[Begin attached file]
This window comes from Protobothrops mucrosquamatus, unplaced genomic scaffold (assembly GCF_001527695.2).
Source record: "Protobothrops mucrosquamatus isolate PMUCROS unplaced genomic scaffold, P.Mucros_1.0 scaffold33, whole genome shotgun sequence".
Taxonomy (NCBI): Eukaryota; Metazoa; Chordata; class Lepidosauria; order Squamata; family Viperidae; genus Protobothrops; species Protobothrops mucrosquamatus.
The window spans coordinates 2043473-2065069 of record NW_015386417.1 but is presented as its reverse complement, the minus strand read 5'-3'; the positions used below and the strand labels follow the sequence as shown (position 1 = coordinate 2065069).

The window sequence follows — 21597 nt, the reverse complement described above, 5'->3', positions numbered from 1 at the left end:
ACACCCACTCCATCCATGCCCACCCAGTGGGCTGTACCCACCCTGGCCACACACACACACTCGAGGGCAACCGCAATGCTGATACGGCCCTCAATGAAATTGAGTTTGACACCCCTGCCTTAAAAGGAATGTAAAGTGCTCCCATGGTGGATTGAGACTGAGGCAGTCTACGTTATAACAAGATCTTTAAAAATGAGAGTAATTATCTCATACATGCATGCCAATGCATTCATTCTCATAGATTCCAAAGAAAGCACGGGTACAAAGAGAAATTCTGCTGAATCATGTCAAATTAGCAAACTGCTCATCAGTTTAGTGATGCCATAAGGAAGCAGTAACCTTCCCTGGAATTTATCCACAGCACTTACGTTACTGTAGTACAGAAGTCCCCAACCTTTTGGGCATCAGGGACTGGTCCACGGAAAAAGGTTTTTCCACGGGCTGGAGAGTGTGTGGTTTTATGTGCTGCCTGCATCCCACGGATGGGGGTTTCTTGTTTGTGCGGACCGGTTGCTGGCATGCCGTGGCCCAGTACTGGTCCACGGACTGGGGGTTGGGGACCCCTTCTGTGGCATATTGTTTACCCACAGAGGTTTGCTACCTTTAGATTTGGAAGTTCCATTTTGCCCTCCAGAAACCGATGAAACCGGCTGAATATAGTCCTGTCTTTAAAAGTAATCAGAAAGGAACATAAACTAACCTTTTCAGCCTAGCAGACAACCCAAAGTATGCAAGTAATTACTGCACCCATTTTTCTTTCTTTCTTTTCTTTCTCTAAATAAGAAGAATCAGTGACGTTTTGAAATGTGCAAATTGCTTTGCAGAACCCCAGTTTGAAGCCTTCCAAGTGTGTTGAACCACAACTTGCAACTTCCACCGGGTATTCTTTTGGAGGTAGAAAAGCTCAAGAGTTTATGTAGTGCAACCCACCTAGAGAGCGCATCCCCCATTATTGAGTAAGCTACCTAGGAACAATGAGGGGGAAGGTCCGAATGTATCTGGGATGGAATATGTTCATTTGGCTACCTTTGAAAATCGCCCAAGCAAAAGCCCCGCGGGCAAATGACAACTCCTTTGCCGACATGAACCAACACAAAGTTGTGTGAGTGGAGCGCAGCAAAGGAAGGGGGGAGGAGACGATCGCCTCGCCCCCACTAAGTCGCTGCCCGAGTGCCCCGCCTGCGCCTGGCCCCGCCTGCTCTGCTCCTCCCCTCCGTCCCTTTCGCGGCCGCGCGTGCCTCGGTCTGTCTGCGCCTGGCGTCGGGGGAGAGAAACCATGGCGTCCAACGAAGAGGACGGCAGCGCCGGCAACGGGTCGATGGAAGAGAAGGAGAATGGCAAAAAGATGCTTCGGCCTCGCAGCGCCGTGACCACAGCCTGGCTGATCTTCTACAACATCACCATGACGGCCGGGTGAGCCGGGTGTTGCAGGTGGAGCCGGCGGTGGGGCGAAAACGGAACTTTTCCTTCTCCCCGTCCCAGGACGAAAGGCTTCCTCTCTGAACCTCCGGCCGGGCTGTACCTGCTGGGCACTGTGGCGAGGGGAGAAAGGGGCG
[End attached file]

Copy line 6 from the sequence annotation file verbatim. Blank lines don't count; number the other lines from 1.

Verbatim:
ACACCCACTCCATCCATGCCCACCCAGTGGGCTGTACCCACCCTGGCCACACACACACACTCGAGGGCAACCGCAATGCTGATACGGCCCTCAATGAAATTGAGTTTGACACCCCTGCCTTAAAAGGAATGTAAAGTGCTCCCATGGTGGATTGAGACTGAGGCAGTCTACGTTATAACAAGATCTTTAAAAATGAGAGTAATTATCTCATACATGCATGCCAATGCATTCATTCTCATAGATTCCAAAGAAAGCACGGGTACAAAGAGAAATTCTGCTGAATCATGTCAAATTAGCAAACTGCTCATCAGTTTAGTGATGCCATAAGGAAGCAGTAACCTTCCCTGGAATTTATCCACAGCACTTACGTTACTGTAGTACAGAAGTCCCCAACCTTTTGGGCATCAGGGACTGGTCCACGGAAAAAGGTTTTTCCACGGGCTGGAGAGTGTGTGGTTTTATGTGCTGCCTGCATCCCACGGATGGGGGTTTCTTGTTTGTGCGGACCGGTTGCTGGCATGCCGTGGCCCAGTACTGGTCCACGGACTGGGGGTTGGGGACCCCTTCTGTGGCATATTGTTTACCCACAGAGGTTTGCTACCTTTAGATTTGGAAGTTCCATTTTGCCCTCCAGAAACCGATGAAACCGGCTGAATATAGTCCTGTCTTTAAAAGTAATCAGAAAGGAACATAAACTAACCTTTTCAGCCTAGCAGACAACCCAAAGTATGCAAGTAATTACTGCACCCATTTTTCTTTCTTTCTTTTCTTTCTCTAAATAAGAAGAATCAGTGACGTTTTGAAATGTGCAAATTGCTTTGCAGAACCCCAGTTTGAAGCCTTCCAAGTGTGTTGAACCACAACTTGCAACTTCCACCGGGTATTCTTTTGGAGGTAGAAAAGCTCAAGAGTTTATGTAGTGCAACCCACCTAGAGAGCGCATCCCCCATTATTGAGTAAGCTACCTAGGAACAATGAGGGGGAAGGTCCGAATGTATCTGGGATGGAATATGTTCATTTGGCTACCTTTGAAAATCGCCCAAGCAAAAGCCCCGCGGGCAAATGACAACTCCTTTGCCGACATGAACCAACACAAAGTTGTGTGAGTGGAGCGCAGCAAAGGAAGGGGGGAGGAGACGATCGCCTCGCCCCCACTAAGTCGCTGCCCGAGTGCCCCGCCTGCGCCTGGCCCCGCCTGCTCTGCTCCTCCCCTCCGTCCCTTTCGCGGCCGCGCGTGCCTCGGTCTGTCTGCGCCTGGCGTCGGGGGAGAGAAACCATGGCGTCCAACGAAGAGGACGGCAGCGCCGGCAACGGGTCGATGGAAGAGAAGGAGAATGGCAAAAAGATGCTTCGGCCTCGCAGCGCCGTGACCACAGCCTGGCTGATCTTCTACAACATCACCATGACGGCCGGGTGAGCCGGGTGTTGCAGGTGGAGCCGGCGGTGGGGCGAAAACGGAACTTTTCCTTCTCCCCGTCCCAGGACGAAAGGCTTCCTCTCTGAACCTCCGGCCGGGCTGTACCTGCTGGGCACTGTGGCGAGGGGAGAAAGGGGCG